This is a list of the lifespans for different stellar types:

  • M7  - 10.000.000.000.000 years
  • M4  - 4.000.000.000.000 years
  • M0  - 100.000.000.000 years
  • K2  - 25.000.000.000 years
  • G8  - 9.840.000.000 years
  • F5  - 4.910.000.000 years
  • B9  - 585.000.000 years
  • B5  - 94.500.000 years
  • B0.2 - 16.000.000 years
  • O8  - 6.510.000 years
  • O4  - 3.450.000 years
  • O3  - 2.560.000 years
As you can see O and B stars end quite quickly. The hypothetical protoplanetary disks around these stars wouldn't even have enough time to coalesce (around tens of millions of years are needed) into planetary bodies at the time the star explodes as a supernova. The coolest B stars could barely see their new-born planets before they die. A-type stars can form mature planets but even then life needs to emerge and that takes some hundreds of millions of years (at least in our case it was as little as that and it couldn't probably have been quicker). This means that life on A-type stars would probably be an incredible oddity.
The only possibility in terms of time is in F-type stars, that would have a few billion years for life to emerge. Even then, do not expect a huge evolutionary traverse (consider also that the star evolves in that timespan making habitable planets unhabitable in terms of hundreds of millions of years). On Earth life arouse in a matter of some hundreds million years but it was just single cell simple organisms for another billion years. Even the first insect had to wait for 4 billion years to appear since the formation of Earth. I wouldn't expect complex life on an F-star but surely I wouldn't bet for intelligent one.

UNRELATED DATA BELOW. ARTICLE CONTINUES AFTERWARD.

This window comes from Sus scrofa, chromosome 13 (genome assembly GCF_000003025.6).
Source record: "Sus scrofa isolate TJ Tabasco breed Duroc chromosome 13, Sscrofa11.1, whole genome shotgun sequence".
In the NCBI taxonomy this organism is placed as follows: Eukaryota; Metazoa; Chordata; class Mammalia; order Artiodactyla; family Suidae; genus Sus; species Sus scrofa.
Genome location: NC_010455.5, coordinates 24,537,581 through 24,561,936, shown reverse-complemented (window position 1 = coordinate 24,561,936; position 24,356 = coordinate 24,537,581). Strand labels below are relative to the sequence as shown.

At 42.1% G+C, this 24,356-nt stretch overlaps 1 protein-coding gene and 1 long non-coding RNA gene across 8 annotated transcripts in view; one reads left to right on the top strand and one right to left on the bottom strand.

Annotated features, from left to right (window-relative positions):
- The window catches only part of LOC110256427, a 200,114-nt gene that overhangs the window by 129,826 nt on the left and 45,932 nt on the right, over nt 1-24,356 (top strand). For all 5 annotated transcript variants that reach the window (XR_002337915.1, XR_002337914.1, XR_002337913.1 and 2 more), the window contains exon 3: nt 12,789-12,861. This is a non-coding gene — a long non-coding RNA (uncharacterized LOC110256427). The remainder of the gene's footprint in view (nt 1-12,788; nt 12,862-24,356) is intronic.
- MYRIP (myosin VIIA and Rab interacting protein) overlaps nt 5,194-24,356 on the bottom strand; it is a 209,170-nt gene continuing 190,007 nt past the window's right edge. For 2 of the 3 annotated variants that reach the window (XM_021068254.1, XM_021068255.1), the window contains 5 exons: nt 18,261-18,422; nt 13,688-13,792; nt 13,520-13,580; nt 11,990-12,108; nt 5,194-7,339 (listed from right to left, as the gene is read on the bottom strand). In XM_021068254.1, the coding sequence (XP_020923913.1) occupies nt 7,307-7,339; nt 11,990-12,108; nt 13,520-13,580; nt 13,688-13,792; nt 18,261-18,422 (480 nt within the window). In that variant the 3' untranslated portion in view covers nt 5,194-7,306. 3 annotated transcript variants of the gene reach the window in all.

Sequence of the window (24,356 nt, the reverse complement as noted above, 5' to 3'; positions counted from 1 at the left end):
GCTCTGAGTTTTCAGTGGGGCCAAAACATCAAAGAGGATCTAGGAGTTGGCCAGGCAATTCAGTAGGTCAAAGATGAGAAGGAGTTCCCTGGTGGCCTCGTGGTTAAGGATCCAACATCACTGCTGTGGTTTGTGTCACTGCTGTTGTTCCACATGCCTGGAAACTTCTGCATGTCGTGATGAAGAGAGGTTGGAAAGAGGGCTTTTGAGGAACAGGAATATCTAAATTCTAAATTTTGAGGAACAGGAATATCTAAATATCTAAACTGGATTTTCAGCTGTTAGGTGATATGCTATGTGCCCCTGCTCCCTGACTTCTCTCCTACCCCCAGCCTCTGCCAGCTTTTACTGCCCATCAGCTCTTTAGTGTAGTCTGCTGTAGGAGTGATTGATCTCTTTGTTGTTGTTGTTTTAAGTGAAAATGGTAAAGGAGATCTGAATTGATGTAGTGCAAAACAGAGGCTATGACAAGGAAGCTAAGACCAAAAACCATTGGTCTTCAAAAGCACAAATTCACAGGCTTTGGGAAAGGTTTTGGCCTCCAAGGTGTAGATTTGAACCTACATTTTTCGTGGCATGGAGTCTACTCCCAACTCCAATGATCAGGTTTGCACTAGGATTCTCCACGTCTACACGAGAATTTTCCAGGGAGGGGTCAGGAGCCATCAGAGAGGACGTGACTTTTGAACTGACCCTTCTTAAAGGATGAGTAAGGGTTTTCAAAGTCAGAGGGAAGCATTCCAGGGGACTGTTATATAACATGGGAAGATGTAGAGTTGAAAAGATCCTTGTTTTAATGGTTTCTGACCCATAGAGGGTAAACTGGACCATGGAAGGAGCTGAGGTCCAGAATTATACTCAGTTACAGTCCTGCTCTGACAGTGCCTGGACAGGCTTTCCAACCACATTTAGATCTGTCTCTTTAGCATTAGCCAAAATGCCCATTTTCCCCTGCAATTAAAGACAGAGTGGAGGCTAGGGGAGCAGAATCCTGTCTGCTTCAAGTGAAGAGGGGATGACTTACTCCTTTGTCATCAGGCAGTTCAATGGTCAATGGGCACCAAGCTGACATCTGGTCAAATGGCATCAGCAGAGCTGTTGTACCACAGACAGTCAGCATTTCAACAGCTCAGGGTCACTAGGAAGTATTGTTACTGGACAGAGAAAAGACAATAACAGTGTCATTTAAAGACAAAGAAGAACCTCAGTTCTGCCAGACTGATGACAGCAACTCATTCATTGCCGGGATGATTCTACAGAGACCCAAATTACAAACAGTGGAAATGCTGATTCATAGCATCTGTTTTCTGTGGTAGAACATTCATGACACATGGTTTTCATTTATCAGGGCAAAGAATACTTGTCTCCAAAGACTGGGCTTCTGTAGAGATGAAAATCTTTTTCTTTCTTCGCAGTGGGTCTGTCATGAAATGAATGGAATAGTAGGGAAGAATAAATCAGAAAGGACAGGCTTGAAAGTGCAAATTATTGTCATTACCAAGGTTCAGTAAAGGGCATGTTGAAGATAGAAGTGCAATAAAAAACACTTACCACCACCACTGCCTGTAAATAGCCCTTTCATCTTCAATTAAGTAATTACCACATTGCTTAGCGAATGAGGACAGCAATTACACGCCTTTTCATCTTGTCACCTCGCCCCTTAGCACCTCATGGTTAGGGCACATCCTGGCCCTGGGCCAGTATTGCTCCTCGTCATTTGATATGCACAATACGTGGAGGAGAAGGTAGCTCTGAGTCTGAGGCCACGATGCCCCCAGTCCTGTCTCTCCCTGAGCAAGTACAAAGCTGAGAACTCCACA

This strict time regime make O, B, A and F stars even more uninteresting for astrobiologists. Even cool white dwarfs and neutron stars have larger prospects for habitability in terms of lifetime.

Problem with stellar winds
This is regarded as a huge problem (even if we ignore all the previous). Hot blue stars have an immense flux of particles in their stellar winds. They can lose between 10-6 and 10-5 solar masses each year by means of stellar winds. This means that in their ~1 to 10 Myr lifespan they can lose tens of times the mass of the entire sun as a continuous emanation. Compare that to our Sun that will have lost 0,034% of it's mass in 5 billion years.